Sauvignon Blanc, Merlot, Pinot Grigio, Chardonnay, Chablis. Wide varieties of wine are caroused every day, all over the world. Wine connoisseurs will tell you that the taste of each type is radically different. For example, while a Chardonnay flawlessly compliments a chicken or fish dish, a Cabernet Sauvignon is the only appropriate pairing for a simple red meat dish. Scientists and wine experts have grappled with understanding what variable gives wines their distinct flavors for decades. In the past, the public hypothesis was that geographic/environmental features such as soil, fertilizers, temperature and other agricultural features give wine its distinct character. However, this understanding was recently proven (at least partially) wrong with the release of a new scientific study.
Biologists from the University of Lincoln and the University of Auckland recently discovered that the reason for the differences in terroir are not due to environmental factors. Instead, these variations are due to the different microbes used during fermentation. Microbes are microscopic, single-cell organisms. Bacteria, protists, fungi, protists, and archaea (and some viruses) are all types of microbes. This study focuses on how the microbes used during fermentation of the grapes affects the terroir. Microbes make up the yeast used for fermentations in the different wine making regions. The yeast most commonly used is called saccharomyces cerevisiae yeast. This study looked at six variations of this yeast. The resulting data showed that different wines produced different chemical compounds (which give wine its character) through fermentation depending on which yeast was used. This result indicates that microbes are an important factor in the wine-making process, and the character of wines.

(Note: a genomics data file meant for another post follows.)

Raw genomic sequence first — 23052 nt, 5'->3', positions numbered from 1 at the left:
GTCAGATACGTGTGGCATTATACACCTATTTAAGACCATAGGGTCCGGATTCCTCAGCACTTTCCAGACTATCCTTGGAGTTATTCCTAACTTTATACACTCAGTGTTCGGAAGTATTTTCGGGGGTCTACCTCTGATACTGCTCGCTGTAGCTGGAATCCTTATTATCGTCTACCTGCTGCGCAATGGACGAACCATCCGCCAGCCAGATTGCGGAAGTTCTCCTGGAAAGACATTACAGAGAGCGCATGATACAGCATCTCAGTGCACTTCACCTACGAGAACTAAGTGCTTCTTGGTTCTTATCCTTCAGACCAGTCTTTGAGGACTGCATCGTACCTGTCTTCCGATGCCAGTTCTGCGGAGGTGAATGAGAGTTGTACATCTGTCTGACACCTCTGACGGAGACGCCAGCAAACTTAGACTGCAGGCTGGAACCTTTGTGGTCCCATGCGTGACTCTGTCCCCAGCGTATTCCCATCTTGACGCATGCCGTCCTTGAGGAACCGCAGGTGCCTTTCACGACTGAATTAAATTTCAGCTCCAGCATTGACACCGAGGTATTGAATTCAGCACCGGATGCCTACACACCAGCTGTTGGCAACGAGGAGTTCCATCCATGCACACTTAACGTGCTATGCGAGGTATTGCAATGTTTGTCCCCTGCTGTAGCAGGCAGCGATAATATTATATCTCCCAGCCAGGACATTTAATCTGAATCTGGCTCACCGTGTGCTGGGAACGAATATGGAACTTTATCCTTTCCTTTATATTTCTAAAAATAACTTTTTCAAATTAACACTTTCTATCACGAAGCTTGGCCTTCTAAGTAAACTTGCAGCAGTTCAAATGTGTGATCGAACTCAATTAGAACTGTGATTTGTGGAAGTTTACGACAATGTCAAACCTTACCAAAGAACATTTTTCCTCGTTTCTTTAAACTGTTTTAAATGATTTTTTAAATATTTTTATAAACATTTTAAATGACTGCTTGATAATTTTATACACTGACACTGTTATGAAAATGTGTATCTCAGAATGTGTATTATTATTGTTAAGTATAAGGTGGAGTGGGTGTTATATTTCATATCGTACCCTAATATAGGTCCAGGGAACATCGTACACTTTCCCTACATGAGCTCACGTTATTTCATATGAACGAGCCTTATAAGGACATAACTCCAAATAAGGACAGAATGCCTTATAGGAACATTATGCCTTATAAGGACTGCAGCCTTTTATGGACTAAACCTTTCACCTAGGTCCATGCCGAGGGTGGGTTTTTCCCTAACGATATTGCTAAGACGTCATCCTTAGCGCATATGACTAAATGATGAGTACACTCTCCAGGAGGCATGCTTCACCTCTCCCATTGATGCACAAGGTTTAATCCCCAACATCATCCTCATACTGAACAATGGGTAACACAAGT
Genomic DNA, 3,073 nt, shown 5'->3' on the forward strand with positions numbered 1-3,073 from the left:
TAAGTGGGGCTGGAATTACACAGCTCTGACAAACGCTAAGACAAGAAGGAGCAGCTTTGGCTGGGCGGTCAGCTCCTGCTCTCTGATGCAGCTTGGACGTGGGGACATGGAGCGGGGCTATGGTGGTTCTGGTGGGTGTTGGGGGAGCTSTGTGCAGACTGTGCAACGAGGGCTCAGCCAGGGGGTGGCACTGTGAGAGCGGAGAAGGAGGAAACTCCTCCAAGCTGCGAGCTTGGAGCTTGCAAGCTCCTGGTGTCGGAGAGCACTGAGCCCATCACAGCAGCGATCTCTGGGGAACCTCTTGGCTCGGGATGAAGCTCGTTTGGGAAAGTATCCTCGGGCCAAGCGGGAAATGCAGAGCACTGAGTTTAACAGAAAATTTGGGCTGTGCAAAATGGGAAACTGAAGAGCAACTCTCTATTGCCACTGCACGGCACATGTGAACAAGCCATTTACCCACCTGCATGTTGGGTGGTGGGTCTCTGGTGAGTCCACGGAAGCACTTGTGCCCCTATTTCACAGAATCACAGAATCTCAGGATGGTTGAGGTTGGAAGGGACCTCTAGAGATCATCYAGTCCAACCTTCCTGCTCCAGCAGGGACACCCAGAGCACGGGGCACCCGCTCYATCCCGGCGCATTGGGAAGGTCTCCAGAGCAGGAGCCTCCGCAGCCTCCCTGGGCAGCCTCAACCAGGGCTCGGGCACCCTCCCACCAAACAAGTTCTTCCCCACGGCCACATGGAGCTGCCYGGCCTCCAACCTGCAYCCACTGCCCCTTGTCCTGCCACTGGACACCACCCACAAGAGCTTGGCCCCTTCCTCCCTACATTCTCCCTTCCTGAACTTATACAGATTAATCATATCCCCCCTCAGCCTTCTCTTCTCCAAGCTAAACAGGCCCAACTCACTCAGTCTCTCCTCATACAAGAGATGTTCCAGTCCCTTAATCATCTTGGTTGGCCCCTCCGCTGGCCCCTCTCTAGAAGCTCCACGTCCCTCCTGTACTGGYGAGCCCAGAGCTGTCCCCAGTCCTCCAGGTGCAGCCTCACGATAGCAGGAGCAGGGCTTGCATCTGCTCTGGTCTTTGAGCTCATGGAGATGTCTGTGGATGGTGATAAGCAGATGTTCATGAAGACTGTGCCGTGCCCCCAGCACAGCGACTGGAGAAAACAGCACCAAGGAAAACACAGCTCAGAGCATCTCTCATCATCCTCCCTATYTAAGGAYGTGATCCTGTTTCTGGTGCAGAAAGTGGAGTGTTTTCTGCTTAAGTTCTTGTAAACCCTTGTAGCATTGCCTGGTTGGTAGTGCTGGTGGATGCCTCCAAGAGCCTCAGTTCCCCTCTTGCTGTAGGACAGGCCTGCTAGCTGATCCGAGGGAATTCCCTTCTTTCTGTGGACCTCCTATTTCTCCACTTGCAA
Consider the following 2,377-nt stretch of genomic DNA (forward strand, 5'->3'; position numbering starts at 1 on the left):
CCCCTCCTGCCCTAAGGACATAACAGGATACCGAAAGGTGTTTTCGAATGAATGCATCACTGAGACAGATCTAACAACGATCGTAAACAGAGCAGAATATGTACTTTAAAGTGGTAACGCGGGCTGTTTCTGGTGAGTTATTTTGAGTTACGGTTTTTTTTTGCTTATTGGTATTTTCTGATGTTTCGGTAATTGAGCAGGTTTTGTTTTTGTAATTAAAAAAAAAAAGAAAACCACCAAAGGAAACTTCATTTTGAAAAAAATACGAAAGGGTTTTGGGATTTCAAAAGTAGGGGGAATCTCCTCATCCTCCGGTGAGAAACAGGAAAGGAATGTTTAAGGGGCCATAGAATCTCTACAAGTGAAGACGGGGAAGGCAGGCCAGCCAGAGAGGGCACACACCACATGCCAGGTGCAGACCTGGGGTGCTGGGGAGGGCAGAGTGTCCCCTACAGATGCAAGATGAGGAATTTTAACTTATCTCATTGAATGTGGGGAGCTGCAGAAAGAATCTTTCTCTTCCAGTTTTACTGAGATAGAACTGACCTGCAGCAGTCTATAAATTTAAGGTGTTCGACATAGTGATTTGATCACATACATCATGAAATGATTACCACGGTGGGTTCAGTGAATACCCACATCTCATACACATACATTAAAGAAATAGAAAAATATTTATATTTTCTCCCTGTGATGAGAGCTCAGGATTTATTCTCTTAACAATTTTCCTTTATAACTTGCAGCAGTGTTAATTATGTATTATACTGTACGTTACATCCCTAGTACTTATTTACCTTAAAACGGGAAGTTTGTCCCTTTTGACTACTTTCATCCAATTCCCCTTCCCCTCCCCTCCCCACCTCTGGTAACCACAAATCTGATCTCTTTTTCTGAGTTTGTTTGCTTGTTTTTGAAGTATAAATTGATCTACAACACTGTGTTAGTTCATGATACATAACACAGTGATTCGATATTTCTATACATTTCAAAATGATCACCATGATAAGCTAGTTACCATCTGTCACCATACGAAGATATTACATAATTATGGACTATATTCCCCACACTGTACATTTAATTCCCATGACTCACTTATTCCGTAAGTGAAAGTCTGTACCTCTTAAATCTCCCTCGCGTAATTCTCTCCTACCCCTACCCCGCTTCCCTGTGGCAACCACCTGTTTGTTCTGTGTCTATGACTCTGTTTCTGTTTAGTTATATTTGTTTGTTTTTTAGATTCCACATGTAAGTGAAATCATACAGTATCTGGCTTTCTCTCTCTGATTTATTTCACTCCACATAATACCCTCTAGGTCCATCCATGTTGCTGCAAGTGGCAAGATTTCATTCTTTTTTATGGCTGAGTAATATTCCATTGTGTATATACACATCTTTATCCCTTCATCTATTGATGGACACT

This study is important for the scientific community because it indicates that environmental conditions may not be the only factors that contribute to the physical characteristics of plants. It may lead to further studies to see if other types of microbes affect regional agriculture. For the general public, this study gives deeper and biological insight into the process of making wines. Wine serves as a foundation for socializing, fine dining, and much more. Wine tasting is an age-old tradition, and I believe that any new information will be valued by many people around the world. In class we have begun to discuss the structures and make up of different types of microbes and other organisms. This new study is an accessible application of their effect in the real world. What are your thoughts? Does this change how you look at, or should I say sip, your wine? Let me know in the comments below.